If you are considering to become a nurse but not sure if the healthcare career is for you or want to help others but becoming a nurse seems like a big commitment, you should be sure that you don’t waste your money and time for a career that might be wrong for you.
In this case, you may consider becoming a CNA (certified nursing assistant).
So what is the role of a CNA in the healthcare setting?
In the article below, we have gathered some information that can help you figure out if this path is right for you.
What is a CNA?
CNA stands for certified nursing assistant.
This is an entry-level position in the healthcare in which employees provide basic patient care, such as feeding, bathing, and moving patients.
This is an essential role in a healthcare facility that helps ensure it runs smoothly.
CNAs are also known as nursing aides, and it’s important to note that not all of them are certified.
CNA is usually used as an overall term for this position.
The requirements can differ from state to state, so nursing assistants can also be licensed (LNA), registered (RNA), or state-tested and approved (STNA).
What Does a CNA Do?
CNAs provide personal care to patients.
It may seem like not the most glamorous work, but generally working in healthcare is not pretty.
If you can provide the proper care to patients, many of them struggle with basic self-care, you will be well-versed in this job and can make the most of it.
The tasks CNAs perform are not everything there is to patient care.
But CNAs who recognize this can easier learn real skills in nursing, including assessment, planning, implementation, and delegation.
This is a great role to develop your skills and provide the necessary support to both patients and nurses.
You can gain valuable experience in medical technology for taking vital signs, communicating patient needs to nurses, charting, and of course, caring for patients who can’t take care of themselves.
Where Do CNAs Work?
CNAs commonly work in long-term care facilities or nursing homes.
Some challenges in this job include working with elderly patients.
Such conditions as dementia are common for this population as well as overall loss of function, so these patients need assistance and thoughtful care.
If you are considering a nursing career down the road, working as a CNA can be a great way to determine if working with the geriatric population is for you.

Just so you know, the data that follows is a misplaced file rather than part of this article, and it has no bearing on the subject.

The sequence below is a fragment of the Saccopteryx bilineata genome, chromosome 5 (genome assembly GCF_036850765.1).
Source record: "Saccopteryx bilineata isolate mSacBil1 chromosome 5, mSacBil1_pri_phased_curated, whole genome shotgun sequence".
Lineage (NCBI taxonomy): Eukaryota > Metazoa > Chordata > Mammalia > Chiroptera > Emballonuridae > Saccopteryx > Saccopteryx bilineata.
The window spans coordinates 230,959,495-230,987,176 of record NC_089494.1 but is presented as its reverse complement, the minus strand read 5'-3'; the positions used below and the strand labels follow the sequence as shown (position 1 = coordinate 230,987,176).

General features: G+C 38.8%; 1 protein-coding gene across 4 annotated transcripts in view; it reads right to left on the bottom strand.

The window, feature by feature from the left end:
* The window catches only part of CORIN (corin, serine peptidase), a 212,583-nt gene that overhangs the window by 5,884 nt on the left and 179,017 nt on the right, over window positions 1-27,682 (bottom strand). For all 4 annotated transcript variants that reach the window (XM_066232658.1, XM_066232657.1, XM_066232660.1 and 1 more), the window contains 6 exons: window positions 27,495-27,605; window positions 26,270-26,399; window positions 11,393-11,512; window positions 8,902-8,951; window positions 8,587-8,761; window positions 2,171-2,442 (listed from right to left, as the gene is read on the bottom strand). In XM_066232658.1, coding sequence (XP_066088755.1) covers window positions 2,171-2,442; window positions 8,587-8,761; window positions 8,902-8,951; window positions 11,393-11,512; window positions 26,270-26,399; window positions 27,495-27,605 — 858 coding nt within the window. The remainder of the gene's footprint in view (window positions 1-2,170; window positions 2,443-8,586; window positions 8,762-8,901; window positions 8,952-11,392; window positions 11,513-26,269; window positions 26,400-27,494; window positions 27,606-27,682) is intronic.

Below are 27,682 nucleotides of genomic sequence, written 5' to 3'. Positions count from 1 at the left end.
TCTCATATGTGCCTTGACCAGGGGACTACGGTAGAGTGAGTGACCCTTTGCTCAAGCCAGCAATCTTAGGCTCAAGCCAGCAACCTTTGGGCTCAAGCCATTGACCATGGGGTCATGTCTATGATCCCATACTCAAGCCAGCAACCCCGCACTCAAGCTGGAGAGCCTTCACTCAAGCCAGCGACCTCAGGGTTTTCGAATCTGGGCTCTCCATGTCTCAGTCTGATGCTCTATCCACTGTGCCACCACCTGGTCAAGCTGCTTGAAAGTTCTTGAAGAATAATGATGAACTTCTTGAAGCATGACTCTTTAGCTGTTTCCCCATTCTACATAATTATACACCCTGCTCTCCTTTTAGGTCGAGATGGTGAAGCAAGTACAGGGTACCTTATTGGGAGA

CNAs can also work with patients in their homes, usually being employed through a home health agency.
This way they can develop deeper relations with patients as you would work with one patient at a time.
Also, if you want exposure to other professions in healthcare, working in a hospital you can observe the work of nurses and doctors.
However, hospitals usually hire more experienced CNAs, so you can start working in a nursing home or providing personal care and then apply to a position in a hospital.
How Do I Become a Nursing Assistant?
One of the best things about becoming a CNA is that you don’t need a college degree to get into a CNA training program.
Mostly, you only have to be at least 18 years old, have a high school diploma or GED, and pass a few checks and tests.
This is a great option for high school graduates who want to determine if a healthcare career good for them before investing in undergraduate education.
It’s also a great start if you want to build interpersonal skills or gain hands-on life experience.
Despite your reasons, you will have to finish a CNA program and pass the state’s CNA exam.
The requirements are different in every state, but usually, it’s a combination of a written test and skill evaluation.
For example, in Minnesota, students need to pass a multiple-choice exam and demonstrate five skills, which include sanitary practices and catheter care.
What is the Career Outlook & Salary for a CNA?
The employment rates for CNAs are expected to grow by 9% through 2028, according to the Bureau of Labor Statistics.
This growth is faster than the national average for all occupations.
Besides the stable job, the BLS reports that the median salary in 2018 was $28,540.
This may not seem like much, but remember that CNA programs can be completed only within a few weeks and can bring you good career clarity and valuable experience in healthcare.
Is CNA Training Right for You?
The CNA job can be a stepping stone to other professions in healthcare.
If you want to work in the field but aren’t ready to commit to long-term education yet, this is a perfect way to get started.
Though the CNA training, you will gain experience and understanding of the healthcare field as well as develop your skills and make a living.
If you are not scared of hard tasks, whether they are messy or personal, and if you can see a person for more than just their needs, you can become an excellent CNA.
All that you need is complete the right program.
Your First Step Into the Nursing World
Now that you know what is a CNA, you have a better understanding of whether this path in healthcare is for you.
This is a great entry-level position to gain experience and understand the field before committing to a long-term educational program.